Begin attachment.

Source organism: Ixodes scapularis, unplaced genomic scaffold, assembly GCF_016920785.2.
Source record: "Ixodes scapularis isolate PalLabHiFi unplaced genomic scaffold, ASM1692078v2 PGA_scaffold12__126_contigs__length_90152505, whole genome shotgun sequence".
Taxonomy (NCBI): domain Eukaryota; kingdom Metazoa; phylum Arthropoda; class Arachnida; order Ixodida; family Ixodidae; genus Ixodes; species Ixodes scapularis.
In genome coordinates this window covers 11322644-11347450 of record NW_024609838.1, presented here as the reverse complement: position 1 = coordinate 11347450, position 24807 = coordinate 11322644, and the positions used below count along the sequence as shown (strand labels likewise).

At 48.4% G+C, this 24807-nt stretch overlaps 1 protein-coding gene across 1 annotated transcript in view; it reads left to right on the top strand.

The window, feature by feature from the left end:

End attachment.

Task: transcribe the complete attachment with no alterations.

Source organism: Ixodes scapularis, unplaced genomic scaffold, assembly GCF_016920785.2.
Source record: "Ixodes scapularis isolate PalLabHiFi unplaced genomic scaffold, ASM1692078v2 PGA_scaffold12__126_contigs__length_90152505, whole genome shotgun sequence".
Taxonomy (NCBI): domain Eukaryota; kingdom Metazoa; phylum Arthropoda; class Arachnida; order Ixodida; family Ixodidae; genus Ixodes; species Ixodes scapularis.
In genome coordinates this window covers 11322644-11347450 of record NW_024609838.1, presented here as the reverse complement: position 1 = coordinate 11347450, position 24807 = coordinate 11322644, and the positions used below count along the sequence as shown (strand labels likewise).

At 48.4% G+C, this 24807-nt stretch overlaps 1 protein-coding gene across 1 annotated transcript in view; it reads left to right on the top strand.

The window, feature by feature from the left end: